After hiring first-year head coach Jeff Hornacek and significantly upgrading their roster with the off-season acquisitions of former league M.V.P. Derrick Rose, guards Courtney Lee and Brandon Jennings, and the defensive-minded Joakim Noah, pre-season projections had the New York Knicks ending their three-year playoff absence and challenging the Eastern Conference’s top contenders in 2016-17.
Thanks to victories in four of their last five games, those lofty predictions don’t sound as absurd as they did during New York’s 3-6 start. But the new-look Knicks have already looked eerily similar to a few of Madison Square Garden’s more recent NBA residents, and team president Phil Jackson hasn’t been the front office hero that the franchise was hoping for when they hired him back in March of 2014.
During Jackson’s first two-plus seasons in New York, the Knicks have been under the guidance of three different head coaches, set a franchise record for fewest wins , missed the playoffs twice, and earned a combined record of 49-115 [excluding 2016-17]. Of course, the potential for disaster only increased when Jackson dropped a boatload of cash on an aging, one-dimensional center and traded for the potential time bomb otherwise known as Derrick Rose.
On paper, adding a former league M.V.P., a pair of capable guards, and a once-elite defensive specialist, to a veteran, yet still-productive superstar, and a 7 foot 3 sophomore-sensation, sounds like a great idea. Unfortunately, varying priorities, a rookie bench-boss, and too many cooks in the offensive kitchen has led to obvious shortcomings on both ends of the floor and serious questions about the future.
Entering Tuesday night’s tilt versus the Portland Trail Blazers, New York ranked 21st in points allowed per game [106.2], 22nd in point differential [-3.8], 21st in points per game [106.2], 19th in turnovers per game [14.1], and 19th in free throw percentage [.758]. And the reality that the Knicks may soon be facing makes those depressing numbers seem promising.
Although Rose was once thought of as the league’s premier point guard, knee injuries have taken an obvious toll on the Chicago product and the 66 games he logged last year with the Bulls is the closest he’s come to playing a full season since starting 81 games in 2010-11. For the recently point guard-less Knicks, adding Rose was a risk worth taking due to his ability to make an immediate impact, and acquiring a former M.V.P. reassured Knick Nation that the team is trying to win now.
But despite being cleared of recent allegations of sexual assault, Rose can easily become a distraction in New York’s fragile locker room, and given his history, some feel that he’s a significant injury waiting to happen. Even if he stays healthy and avoids off-court drama, he’s also currently in the final year of the five-year deal he signed with Chicago, and is therefore playing for a new contract—so theoretically, the Knicks might end up paying around $21 million to ”rent” the former Memphis Tiger for the season.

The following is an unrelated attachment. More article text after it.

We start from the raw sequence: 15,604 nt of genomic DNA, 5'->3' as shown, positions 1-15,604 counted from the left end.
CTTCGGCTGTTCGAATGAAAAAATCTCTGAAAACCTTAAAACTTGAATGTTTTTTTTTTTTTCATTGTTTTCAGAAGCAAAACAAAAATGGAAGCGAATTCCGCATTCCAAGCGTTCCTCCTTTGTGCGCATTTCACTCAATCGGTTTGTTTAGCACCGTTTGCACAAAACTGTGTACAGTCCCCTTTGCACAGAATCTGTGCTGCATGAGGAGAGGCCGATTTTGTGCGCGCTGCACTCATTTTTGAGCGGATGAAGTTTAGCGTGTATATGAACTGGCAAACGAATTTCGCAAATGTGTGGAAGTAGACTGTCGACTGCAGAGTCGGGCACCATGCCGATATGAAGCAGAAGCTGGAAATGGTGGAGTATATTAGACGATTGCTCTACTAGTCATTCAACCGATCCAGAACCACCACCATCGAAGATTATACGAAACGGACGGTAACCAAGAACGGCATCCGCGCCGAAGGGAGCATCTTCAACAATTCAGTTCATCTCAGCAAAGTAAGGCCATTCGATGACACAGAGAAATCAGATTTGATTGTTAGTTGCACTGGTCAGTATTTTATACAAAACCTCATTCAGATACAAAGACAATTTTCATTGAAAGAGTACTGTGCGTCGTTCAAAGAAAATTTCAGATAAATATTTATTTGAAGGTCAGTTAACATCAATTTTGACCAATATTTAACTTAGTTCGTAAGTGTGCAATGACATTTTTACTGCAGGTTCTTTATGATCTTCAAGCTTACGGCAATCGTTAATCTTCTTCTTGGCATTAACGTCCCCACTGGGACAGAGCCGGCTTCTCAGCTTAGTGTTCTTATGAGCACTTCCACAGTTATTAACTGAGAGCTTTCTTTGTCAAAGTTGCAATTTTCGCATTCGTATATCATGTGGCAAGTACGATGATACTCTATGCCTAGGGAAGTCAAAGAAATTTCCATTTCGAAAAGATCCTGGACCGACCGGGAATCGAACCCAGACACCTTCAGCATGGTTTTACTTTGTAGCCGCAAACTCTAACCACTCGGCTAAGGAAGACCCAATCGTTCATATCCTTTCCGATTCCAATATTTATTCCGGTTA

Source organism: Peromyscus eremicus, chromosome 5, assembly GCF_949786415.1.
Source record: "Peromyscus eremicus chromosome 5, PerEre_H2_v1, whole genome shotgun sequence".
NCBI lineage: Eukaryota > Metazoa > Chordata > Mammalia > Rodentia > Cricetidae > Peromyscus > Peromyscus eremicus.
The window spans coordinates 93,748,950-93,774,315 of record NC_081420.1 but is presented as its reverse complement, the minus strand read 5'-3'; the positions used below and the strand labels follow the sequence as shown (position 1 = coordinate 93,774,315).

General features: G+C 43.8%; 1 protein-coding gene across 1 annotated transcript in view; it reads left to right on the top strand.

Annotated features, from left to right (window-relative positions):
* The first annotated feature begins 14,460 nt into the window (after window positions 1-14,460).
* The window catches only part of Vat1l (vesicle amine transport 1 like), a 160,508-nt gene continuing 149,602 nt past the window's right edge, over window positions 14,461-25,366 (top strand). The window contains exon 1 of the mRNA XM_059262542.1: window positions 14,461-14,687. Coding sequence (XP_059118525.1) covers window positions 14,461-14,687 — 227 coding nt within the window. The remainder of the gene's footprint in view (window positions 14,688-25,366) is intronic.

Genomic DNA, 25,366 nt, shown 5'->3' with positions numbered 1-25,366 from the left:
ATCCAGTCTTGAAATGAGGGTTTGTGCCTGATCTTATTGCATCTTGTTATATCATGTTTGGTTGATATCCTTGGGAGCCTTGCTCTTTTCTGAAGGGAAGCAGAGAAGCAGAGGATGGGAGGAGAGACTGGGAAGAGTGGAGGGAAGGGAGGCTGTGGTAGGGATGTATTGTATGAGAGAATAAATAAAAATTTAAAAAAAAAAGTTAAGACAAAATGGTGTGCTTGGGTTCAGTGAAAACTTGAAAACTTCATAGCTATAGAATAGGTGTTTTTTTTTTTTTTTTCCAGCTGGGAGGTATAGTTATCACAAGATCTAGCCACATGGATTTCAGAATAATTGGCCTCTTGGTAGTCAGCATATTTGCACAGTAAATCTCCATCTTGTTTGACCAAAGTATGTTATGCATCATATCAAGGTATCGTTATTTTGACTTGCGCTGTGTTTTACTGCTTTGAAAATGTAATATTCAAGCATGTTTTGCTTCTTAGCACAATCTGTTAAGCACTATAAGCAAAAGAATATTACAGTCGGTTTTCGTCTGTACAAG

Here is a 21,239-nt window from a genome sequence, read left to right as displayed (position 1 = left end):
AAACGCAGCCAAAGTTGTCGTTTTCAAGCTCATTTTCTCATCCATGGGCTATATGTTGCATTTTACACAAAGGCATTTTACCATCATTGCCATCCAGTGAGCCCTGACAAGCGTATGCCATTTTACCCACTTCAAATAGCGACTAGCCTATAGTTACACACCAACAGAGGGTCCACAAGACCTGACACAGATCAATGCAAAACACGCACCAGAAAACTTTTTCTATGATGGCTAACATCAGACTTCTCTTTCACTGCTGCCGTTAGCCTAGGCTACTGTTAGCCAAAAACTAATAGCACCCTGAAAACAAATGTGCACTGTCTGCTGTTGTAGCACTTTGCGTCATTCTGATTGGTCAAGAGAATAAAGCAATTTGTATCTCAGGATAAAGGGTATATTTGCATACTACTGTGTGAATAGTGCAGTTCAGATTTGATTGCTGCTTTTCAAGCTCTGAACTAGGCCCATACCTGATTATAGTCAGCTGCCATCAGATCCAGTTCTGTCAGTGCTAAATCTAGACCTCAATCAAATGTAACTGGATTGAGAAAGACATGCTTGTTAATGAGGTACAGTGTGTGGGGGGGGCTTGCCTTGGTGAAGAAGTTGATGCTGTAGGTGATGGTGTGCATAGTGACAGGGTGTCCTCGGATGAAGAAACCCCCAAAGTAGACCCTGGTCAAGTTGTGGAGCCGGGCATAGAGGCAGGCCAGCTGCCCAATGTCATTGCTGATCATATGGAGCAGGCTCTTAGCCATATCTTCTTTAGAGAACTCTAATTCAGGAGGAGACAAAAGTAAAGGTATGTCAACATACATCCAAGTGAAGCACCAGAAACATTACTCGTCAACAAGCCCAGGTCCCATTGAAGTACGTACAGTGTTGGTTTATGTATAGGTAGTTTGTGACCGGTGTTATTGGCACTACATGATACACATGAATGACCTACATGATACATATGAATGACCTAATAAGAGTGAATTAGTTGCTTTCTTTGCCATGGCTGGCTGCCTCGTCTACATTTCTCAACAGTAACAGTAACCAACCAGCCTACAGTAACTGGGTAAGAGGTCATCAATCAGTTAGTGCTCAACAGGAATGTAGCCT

A few years ago, signing a high-energy center such as Noah would’ve been cause for a parade in New York City. But time and injuries have forced Noah’s numbers into a steady decline in recent years. Last season, he saw action in just 29 games, and the former Florida Gator has only played in more than 70 games on three occasions during a nine-year career.
Signed to a four-year deal worth $72 million, Noah has already gone scoreless in three games and finished with only two points in three others, forcing Hornacek to explore other starting options barely a month into the season. And when he is on the floor, Noah’s defense-only approach makes it much easier for opponents to double-team Kristaps Porzingis.
Implementing the Triangle offense was at the heart of Jackson’s return to New York, but with Rose better suited to pick-and-rolls, Anthony needing his freedom, and the fact that Porzingis needs some freedom of his own in order to continue his development, Hornacek has rarely turned to the Zen Master’s bread and butter. However, during training camp, Hornacek told the media that Jackson had agreed to give the rookie head coach his freedom.
”We talked a lot about it over the summer,” said Hornacek via ESPN. ”Phil [Jackson’s] given us the ability to run it any way we want, how we set it up. We talked [about] what we feel is a good working way to run it with different options. We’ll get to all those as the year progresses, but it should be pretty easy.”
Armed with an unrivaled resume, Jackson’s heroic return was supposed to mark the beginning of a new era in franchise history that, at the very least, would see the Knicks rise to reside among the Eastern Conference elite. But with just two years remaining on a five-year contract, Jackson’s front office stint with the Knicks is now riding on the results of the team’s expensive off-season.